Forecasting Meteorological Drought Over California Using the North Pacific High January Anomaly and a Statistical/Dynamical Method

Wednesday, April 22, 2015
Mariza C Costa-Cabral1, John Rath2, Sujoy B Roy2, William B Mills2 and Cristina Milesi3, (1)Northwest Hydraulic Consultants, Inc., Seattle, WA, United States, (2)Tetra Tech Lafayette, Lafayette, CA, United States, (3)NASA Ames Research Center, Moffett Field, CA, United States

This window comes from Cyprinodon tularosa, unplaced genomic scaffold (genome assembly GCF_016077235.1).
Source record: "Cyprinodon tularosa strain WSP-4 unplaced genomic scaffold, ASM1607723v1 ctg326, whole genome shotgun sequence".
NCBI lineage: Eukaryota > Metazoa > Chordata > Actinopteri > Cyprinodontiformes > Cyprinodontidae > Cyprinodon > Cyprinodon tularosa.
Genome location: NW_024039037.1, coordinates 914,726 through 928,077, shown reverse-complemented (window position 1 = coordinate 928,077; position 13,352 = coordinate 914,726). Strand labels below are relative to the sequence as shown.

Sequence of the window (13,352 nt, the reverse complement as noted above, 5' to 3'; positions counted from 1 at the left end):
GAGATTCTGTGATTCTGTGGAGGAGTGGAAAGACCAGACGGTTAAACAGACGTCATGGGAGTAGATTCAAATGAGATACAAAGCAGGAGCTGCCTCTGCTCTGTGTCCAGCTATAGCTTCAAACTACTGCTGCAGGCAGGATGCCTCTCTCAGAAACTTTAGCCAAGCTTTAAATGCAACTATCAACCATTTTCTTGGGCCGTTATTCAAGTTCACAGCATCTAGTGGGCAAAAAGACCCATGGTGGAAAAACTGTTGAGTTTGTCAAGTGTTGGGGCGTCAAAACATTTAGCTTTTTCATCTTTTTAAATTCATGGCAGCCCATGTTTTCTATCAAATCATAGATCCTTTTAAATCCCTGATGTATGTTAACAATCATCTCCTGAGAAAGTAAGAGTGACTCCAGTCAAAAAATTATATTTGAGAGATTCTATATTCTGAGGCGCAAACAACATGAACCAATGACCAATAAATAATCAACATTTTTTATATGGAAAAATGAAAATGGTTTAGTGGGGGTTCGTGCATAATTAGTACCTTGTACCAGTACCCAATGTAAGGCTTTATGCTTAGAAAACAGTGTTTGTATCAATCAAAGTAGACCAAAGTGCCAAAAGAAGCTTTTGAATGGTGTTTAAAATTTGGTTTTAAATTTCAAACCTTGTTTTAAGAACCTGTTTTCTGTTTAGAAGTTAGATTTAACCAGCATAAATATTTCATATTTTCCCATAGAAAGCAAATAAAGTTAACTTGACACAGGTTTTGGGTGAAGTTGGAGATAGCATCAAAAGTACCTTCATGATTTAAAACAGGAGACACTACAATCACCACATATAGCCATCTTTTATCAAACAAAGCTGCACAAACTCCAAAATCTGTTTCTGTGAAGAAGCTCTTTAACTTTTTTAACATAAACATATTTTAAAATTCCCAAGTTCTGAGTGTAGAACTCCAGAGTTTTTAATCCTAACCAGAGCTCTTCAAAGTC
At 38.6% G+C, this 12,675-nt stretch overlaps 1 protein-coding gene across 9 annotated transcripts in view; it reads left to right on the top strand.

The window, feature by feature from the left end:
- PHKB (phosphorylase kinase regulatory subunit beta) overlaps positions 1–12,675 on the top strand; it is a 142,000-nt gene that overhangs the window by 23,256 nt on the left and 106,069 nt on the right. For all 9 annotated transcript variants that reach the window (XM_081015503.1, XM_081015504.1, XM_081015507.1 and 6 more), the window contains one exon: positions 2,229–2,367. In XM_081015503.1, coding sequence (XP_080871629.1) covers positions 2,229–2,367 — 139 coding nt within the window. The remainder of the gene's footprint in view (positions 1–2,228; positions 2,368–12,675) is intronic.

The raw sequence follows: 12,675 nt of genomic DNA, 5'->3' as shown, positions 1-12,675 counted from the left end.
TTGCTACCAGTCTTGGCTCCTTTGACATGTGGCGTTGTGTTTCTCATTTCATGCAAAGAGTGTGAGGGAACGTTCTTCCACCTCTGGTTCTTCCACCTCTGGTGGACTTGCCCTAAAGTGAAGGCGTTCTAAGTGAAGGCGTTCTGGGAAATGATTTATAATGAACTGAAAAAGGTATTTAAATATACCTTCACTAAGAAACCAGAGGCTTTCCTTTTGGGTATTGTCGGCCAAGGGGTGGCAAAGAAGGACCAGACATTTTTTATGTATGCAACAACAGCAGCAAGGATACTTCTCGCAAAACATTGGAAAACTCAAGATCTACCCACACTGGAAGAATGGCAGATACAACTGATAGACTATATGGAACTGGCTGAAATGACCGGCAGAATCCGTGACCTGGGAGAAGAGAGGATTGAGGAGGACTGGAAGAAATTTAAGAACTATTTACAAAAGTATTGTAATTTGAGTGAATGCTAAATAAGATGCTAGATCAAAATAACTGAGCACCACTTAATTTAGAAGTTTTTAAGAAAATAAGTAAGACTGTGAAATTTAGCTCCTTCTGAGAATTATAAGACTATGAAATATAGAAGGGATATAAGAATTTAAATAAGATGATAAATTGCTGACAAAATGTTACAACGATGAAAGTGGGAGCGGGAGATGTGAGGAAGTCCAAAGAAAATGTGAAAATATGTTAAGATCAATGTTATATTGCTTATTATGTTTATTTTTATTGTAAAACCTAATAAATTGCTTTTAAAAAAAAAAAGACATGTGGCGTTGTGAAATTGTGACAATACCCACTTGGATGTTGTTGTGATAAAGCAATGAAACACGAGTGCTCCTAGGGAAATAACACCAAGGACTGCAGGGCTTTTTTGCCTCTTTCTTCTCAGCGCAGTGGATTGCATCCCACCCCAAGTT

We show that meteorological drought over California can be forecast statistically with high success rate, using as the predictor the dynamically forecast January sea level pressure anomaly at the North Pacific High winter climatological location. We show that the sea-level pressure winter-time anomaly in the North Pacific High provides a superior predictor of seasonal precipitation totals and extremes over most of California, compared to traditional ENSO indices such as SOI, MEI, NINO3.4, and others. The NPH anomaly more closely reflects the effects of ENSO over this region. We show the effectiveness of the NPH winter anomaly when used in conjunction with atmospheric humidity (HUS at 850 hPa level) in a statistical model that predicts seasonal precipitation total, and a statistical model that predicts the likelihood of daily precipitation extremes. We show how our models can use NPH winter anomaly for precipitation forecasting and, in an additional application, how it can also be used to derive precipitation projections based on GCM-projections of NPH and HUS. Large-scale climatic variables have been used as predictors of precipitation totals and extremes in many studies and are used operationally in weather forecasts, to circumvent the difficulty in obtaining robust dynamical simulations of precipitation, which is among the most complex of all climate variables in its mathematical representation in dynamical models. The NPH-based statistical models presented here may find useful applications in drought forecasting, water resources planning, and flood protection planning in California.